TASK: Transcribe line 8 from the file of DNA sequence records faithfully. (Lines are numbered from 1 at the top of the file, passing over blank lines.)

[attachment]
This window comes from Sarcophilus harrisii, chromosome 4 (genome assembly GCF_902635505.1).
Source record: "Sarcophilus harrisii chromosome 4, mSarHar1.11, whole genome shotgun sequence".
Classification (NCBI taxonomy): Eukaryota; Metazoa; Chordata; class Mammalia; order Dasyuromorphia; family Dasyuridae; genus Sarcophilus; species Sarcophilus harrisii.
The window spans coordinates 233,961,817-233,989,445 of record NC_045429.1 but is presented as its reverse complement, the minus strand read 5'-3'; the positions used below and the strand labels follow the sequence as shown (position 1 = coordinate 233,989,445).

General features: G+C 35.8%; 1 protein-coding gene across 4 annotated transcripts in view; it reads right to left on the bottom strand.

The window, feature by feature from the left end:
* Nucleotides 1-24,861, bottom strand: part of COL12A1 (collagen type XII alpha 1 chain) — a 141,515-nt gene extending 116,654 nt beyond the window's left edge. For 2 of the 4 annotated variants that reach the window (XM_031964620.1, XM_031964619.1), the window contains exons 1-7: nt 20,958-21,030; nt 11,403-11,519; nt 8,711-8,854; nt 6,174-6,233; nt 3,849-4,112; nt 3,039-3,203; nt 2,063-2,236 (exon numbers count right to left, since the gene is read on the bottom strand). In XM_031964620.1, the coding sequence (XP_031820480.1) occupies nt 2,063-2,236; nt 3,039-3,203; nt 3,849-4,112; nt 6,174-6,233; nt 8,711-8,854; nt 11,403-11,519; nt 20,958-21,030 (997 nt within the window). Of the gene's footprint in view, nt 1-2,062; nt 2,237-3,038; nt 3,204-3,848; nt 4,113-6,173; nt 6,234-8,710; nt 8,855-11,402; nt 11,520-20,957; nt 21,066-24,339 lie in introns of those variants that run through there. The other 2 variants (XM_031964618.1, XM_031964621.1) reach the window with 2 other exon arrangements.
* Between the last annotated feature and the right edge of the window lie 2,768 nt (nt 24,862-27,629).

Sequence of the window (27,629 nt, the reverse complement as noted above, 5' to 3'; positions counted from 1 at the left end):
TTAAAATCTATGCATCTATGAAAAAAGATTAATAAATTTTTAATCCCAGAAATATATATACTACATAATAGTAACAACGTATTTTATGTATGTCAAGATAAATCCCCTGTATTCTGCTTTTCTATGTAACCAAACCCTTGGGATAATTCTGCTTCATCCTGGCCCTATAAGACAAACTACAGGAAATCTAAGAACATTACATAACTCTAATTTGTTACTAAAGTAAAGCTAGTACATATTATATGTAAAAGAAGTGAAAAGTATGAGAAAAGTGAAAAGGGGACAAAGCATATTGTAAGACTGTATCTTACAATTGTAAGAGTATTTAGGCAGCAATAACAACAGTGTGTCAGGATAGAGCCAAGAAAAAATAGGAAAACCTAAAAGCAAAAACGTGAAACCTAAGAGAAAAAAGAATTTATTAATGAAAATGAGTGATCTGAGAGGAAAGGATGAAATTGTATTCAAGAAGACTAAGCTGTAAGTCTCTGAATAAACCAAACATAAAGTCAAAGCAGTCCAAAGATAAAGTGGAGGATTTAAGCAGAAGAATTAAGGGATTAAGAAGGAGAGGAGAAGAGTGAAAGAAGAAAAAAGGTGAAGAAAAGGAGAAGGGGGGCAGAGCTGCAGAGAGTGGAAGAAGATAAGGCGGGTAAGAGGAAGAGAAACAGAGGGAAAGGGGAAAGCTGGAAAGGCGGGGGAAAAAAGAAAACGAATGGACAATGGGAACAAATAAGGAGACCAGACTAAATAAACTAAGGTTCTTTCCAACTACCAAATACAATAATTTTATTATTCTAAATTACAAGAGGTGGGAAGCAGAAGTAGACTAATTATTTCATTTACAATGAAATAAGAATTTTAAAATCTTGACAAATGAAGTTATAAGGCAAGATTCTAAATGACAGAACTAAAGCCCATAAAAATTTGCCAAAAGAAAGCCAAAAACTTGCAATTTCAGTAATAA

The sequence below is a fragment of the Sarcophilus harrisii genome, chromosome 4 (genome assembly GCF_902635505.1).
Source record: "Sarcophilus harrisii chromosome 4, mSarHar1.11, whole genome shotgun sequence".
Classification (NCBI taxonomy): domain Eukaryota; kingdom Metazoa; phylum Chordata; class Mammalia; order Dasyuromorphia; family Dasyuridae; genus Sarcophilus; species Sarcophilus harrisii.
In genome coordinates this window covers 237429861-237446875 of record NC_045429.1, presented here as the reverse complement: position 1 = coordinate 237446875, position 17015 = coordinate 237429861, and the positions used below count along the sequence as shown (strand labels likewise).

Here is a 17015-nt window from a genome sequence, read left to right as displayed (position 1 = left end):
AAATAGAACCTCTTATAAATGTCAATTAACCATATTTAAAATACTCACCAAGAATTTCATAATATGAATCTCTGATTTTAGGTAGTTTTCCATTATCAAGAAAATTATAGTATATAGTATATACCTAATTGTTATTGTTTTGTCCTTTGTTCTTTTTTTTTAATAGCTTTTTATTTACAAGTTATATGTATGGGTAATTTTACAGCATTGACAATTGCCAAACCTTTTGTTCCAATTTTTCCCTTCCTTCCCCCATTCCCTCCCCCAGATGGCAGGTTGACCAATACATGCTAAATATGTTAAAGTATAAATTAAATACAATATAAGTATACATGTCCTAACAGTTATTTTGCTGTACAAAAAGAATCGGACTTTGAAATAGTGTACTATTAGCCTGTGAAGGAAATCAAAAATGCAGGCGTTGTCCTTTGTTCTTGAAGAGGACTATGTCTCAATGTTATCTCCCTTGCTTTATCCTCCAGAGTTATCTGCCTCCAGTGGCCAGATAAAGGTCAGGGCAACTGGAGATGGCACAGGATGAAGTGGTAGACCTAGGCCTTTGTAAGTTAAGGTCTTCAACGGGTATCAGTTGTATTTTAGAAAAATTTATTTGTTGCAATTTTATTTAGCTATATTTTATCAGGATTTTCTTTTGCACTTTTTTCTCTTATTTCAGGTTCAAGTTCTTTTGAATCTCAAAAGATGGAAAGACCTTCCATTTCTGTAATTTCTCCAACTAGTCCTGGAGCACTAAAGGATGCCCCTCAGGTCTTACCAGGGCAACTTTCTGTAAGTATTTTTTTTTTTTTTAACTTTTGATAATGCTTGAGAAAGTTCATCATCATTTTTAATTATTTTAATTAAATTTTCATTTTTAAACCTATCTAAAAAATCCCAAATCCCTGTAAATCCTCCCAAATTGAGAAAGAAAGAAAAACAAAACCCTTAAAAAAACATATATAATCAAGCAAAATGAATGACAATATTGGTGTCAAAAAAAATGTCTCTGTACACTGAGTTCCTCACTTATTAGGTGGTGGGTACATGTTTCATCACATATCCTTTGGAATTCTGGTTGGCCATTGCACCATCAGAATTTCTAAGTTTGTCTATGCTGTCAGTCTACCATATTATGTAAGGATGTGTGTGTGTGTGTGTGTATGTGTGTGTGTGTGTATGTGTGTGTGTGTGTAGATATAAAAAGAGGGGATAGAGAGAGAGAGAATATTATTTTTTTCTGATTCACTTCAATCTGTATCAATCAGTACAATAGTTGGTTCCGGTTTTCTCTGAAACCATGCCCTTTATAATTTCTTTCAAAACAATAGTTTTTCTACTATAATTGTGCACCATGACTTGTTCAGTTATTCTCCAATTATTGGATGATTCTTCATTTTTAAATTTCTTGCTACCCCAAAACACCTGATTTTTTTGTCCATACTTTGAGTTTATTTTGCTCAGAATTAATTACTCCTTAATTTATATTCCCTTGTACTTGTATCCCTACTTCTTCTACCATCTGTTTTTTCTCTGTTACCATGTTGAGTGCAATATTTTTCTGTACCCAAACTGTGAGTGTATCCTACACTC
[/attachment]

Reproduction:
* Between the last annotated feature and the right edge of the window lie 2,768 nt (nt 24,862-27,629).